HMRC will deliver new customs system ‘whether we get the funding or not’, pledges CEO Thompson

Written by Tamsin Rutter on 22 November 2017 in News

Department head in bullish mood in meeting with Public Accounts Committee

HMRC chief executive Jon Thompson appears before the Public Accounts Committee earlier this year

Jon Thompson, HM Revenue and Customs chief executive, told MPs that he would push ahead with developing customs arrangements that will cope in post-Brexit Britain, regardless of funding from the Treasury.

His comments come after the Public Accounts Committee sounded the alarm because HMRC does not yet have the cash to upgrade its under-construction Customs Declarations Service (CDS) in advance of a probable five-fold increase in workload, and to develop a contingency system should CDS fail to be ready in time for March 2019.

Thompson told the committee on Monday: “Just to be clear, it is going to happen and I am going to spend the money, whether I get the funding or not.”

The PAC also heard that around 30 of the 85 IT systems that departments currently operate at the UK border – some of which rely on 1990s technology – will need to be replaced or modified as a result of Brexit.

Government is designing five new IT systems from scratch and replacing three in their entirety, including the CDS currently being developed by HMRC, which runs 34 of the 85 systems.

CDS will replace HMRC’s system Customs Handling of Import and Export Freight (CHIEF), and aims to be fully operational by January 2019. In case of delays, the tax agency wants to upgrade CHIEF alongside developing CDS, to ensure it can handle the 255 million declarations expected after Britain leaves the EU This compares with the total of 55 million that were made by traders in 2015.

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It would need £7.3m to upgrade CHIEF, and the PAC insisted in a report that HMRC should “bang on the doors of the Treasury” until it gets that money.  

Karen Wheeler, director general of HMRC and co-chair of the cross-government Border Planning Group, said that not all 30 new systems needed to be in place before Britain leaves the EU in 2019, but they would all be able to “leverage” off the those that do.

Wheeler, speaking alongside Thompson at a PAC hearing on Monday, said these changes were building on a pre-existing programme of work – “one government at the border” – which aimed to join up systems, processes and IT at the UK’s 270 ports, airports and other crossing points.

Elswehere in the hearing, the Home Office was lambasted over its problems with staff turnover. Barry Gould, director of Border Force technology, has just left his post after less than a year, becoming – according to Hillier – at least the eighth director to work on e-borders and successor programmes since 2003.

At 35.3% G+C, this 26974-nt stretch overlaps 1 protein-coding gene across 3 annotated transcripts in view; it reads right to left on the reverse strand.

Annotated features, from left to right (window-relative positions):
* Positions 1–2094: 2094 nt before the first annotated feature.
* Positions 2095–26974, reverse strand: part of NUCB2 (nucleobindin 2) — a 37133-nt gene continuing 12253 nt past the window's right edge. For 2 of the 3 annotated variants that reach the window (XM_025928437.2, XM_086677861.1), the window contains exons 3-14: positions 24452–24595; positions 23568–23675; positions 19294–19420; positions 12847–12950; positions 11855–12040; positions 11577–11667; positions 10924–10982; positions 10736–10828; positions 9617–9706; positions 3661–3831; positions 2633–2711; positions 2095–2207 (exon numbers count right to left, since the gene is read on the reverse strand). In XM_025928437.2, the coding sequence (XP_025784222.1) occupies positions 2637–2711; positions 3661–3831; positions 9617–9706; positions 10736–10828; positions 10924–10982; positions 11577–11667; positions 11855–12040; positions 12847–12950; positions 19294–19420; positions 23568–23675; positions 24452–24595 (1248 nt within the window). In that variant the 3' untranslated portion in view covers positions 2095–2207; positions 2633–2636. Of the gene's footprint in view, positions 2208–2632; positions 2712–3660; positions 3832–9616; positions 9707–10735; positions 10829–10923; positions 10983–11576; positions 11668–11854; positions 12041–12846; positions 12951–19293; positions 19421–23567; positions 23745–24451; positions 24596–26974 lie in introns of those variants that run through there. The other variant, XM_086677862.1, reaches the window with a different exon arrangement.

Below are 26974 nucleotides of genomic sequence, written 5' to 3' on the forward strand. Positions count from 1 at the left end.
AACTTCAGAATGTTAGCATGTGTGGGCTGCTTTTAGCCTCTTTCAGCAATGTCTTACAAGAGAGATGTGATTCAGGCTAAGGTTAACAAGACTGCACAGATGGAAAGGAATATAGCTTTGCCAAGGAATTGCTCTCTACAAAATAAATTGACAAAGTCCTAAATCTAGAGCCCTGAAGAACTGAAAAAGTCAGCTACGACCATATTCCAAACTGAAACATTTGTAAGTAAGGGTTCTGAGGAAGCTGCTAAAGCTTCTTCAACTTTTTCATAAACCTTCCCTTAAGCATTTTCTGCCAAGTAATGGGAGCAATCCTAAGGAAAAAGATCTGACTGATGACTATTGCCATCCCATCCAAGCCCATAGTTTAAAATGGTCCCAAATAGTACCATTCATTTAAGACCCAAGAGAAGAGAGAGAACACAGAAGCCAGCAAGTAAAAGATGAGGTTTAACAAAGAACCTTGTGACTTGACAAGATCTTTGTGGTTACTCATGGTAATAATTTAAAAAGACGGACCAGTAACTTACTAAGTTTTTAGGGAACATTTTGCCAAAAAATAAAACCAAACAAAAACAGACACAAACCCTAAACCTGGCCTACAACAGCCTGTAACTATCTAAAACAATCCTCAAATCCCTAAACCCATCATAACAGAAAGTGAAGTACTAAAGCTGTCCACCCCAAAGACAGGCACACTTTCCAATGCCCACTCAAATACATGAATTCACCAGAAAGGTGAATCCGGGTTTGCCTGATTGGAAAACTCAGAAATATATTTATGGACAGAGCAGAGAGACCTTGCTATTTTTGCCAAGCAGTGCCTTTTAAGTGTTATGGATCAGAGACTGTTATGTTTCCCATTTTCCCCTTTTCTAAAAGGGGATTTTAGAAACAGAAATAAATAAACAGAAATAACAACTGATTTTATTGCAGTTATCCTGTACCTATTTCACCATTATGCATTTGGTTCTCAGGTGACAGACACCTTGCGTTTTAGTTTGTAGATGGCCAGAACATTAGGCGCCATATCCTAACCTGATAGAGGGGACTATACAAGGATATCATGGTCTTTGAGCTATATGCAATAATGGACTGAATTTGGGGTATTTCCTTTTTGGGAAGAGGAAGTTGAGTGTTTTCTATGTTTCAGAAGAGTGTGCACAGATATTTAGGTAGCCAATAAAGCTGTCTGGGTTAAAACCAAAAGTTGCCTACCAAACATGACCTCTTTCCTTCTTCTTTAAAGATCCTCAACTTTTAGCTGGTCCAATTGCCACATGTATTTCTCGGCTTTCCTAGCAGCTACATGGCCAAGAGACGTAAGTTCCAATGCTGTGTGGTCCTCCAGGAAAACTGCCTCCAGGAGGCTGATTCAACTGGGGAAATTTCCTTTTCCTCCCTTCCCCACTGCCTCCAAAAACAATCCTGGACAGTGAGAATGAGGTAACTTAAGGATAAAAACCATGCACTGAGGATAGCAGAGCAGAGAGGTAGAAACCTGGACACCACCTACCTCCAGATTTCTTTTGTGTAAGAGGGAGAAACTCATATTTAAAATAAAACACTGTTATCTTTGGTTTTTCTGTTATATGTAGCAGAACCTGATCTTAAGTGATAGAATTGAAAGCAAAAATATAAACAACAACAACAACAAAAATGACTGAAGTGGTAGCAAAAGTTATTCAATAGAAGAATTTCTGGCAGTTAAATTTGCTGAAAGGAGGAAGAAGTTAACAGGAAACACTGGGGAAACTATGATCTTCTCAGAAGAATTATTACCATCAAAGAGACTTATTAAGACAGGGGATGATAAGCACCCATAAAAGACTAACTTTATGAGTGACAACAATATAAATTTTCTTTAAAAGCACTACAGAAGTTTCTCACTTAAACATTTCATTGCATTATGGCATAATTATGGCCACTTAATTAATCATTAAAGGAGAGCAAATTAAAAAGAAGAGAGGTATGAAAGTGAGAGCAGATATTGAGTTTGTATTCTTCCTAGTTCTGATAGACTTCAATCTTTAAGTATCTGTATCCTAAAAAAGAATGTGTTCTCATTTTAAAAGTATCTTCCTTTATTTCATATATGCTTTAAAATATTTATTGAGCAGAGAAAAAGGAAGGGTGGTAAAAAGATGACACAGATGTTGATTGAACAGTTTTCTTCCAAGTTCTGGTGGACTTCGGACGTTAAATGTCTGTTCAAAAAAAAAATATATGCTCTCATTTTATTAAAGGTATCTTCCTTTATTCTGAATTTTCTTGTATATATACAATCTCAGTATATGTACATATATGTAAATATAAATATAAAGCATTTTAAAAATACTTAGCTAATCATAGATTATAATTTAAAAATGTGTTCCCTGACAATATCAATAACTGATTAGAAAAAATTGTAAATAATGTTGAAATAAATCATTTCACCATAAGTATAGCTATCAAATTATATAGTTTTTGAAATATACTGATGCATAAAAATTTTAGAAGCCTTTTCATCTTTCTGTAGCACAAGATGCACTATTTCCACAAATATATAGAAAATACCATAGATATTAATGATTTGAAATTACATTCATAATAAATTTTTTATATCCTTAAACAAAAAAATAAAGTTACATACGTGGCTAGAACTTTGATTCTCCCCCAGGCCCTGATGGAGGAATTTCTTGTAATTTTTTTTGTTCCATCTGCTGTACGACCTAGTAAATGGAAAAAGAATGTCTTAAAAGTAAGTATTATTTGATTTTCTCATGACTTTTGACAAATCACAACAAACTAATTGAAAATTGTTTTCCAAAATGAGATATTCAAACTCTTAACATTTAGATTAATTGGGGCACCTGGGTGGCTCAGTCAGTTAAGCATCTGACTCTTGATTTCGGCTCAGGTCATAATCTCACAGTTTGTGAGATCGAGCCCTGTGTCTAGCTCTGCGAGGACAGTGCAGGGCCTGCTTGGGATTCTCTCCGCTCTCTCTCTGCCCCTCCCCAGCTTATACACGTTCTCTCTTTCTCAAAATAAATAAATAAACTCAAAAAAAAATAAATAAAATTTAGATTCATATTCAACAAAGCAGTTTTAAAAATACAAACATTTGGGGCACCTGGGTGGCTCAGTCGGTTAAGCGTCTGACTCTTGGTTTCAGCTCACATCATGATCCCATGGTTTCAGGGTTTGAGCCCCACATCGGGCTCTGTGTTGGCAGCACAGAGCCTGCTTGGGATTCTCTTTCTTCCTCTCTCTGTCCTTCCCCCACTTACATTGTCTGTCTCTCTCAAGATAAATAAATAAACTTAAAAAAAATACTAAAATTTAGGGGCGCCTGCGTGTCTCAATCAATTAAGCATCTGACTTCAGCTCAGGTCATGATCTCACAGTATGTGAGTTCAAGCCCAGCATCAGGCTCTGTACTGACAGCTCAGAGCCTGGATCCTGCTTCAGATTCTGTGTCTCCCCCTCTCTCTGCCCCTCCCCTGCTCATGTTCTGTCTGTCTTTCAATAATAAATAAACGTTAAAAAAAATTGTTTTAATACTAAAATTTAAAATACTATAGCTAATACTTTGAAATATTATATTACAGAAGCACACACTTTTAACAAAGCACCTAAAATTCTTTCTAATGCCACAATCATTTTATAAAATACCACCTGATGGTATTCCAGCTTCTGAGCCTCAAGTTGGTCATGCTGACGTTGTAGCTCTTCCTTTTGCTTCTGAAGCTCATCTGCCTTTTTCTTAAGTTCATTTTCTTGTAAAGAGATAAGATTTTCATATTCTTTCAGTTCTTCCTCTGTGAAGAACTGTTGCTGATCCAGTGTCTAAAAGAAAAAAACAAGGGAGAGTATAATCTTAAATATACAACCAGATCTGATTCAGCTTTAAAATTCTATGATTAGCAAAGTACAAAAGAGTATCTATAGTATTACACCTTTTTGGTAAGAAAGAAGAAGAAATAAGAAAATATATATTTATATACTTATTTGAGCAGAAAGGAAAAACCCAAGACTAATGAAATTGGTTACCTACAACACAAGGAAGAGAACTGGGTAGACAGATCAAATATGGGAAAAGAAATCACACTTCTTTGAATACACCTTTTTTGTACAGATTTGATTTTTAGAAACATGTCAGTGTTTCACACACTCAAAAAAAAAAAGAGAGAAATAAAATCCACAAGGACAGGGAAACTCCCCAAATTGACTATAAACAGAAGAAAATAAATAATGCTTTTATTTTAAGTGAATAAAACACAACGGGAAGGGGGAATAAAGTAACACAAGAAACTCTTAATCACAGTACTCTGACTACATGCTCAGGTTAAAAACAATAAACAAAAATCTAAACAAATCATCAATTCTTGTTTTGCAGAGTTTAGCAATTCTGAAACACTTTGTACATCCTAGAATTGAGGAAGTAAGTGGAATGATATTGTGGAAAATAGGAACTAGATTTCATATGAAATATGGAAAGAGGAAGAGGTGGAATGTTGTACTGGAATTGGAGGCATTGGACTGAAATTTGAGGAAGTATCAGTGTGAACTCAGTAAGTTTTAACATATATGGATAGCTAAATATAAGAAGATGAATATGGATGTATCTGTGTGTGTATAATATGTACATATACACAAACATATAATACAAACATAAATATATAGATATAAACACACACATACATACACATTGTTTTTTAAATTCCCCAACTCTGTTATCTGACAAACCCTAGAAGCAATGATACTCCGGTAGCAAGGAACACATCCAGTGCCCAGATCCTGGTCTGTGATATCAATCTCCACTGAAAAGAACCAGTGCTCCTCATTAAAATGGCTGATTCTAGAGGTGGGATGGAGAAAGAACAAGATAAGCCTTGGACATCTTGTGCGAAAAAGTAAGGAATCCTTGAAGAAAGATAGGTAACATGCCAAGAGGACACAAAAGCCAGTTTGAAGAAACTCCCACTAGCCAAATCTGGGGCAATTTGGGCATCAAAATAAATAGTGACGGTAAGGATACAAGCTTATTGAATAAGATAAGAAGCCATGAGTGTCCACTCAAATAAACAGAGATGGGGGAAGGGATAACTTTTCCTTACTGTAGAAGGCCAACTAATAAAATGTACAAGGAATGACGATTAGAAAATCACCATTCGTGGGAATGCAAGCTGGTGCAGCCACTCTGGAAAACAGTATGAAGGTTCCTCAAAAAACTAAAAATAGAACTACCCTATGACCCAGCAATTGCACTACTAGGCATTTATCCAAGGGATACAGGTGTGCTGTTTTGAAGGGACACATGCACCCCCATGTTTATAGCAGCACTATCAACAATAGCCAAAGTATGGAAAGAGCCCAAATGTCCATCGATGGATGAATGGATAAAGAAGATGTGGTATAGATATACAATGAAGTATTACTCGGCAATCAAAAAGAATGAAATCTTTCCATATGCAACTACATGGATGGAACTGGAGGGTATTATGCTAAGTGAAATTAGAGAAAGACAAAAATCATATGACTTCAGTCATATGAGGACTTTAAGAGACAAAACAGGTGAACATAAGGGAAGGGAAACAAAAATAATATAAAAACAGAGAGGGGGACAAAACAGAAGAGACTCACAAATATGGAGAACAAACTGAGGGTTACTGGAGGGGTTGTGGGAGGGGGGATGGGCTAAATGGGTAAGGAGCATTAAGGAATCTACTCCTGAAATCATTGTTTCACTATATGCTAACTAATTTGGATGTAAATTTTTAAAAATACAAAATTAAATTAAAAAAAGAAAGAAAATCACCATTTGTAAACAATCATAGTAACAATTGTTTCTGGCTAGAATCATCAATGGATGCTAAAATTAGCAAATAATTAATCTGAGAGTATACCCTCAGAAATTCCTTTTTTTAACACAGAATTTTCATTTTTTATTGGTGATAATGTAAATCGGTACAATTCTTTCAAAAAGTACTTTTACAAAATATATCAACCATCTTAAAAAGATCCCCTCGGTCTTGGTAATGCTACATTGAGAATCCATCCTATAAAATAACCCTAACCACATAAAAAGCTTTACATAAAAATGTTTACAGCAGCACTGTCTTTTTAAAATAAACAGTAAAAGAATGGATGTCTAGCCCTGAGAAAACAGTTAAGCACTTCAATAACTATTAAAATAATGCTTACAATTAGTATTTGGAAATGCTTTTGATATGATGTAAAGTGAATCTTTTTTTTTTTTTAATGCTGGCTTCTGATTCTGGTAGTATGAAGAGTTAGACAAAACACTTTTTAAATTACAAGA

She said this was “rapid turnover” for such a “critical job” and asked why the department had a problem holding onto its staff.

Patsy Wilkinson, second permanent secretary at the Home Office, insisted that it had maintained longevity in other areas and said Gould’s deputy would be stepping up until a replacement could be appointed early in the new year.

Thompson, who told a previous PAC inquiry that he would need up to 5,000 extra staff to deal with post-Brexit work, was also asked about workforce planning and said HMRC had a “good handle on the demand”.

He said: “The issue which is being debated is about risk. So, is a French lorry full of wine entering the United Kingdom after we’ve left the European Union any more risky than it was when we were in the European Union, and does that require us to respond or not? That is the question here.

“The reason why we are holding to [a figure of] between 3,000 and 5,000 is that we have mapped out some of the risks. We need to put those to ministers, and ministers need to give us some sense about ‘we are prepared to take these risks and not those risks’, and as a result of that we will be able to come to a much narrower view about how many people we need.”

The Border Planning Group has six primary tasks, which Thompson listed as: developing a shared understanding of goals among the 21 departments and agencies that operate systems at the border; making sure those goals are aligned; sharing plans and policy issues among them; giving assurance to ministers; testing designs for new systems; and working with the Treasury on funding bids.

He added that data exchange between organisations, underpinning IT structures and overall resource levels were among the problems the group was aware needed attention.


About the author

Tamsin Rutter is senior reporter for PublicTechnology sister publication Civil Service World, where this story first appeared. She tweets as @TamsinRutter

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Submitted on 22 November, 2017 - 13:27
The implicit answer to the Question posed by JT: "Is a French lorry full of wine entering the United Kingdom after we’ve left the European Union any more risky than it was when we were in the European Union?" - would seem to be 'No'. However, this does not address the customs or excise status of the goods & movement, (T1 or T2; EMCS movement?), nor the origin of the goods, or even whether they are moving from one suspense arrangement to another intra-EU (Warehouse to Warehouse). I would say that moving from a position of greater customs/excise controls to a lesser position, must be inherently 'more' riskier?

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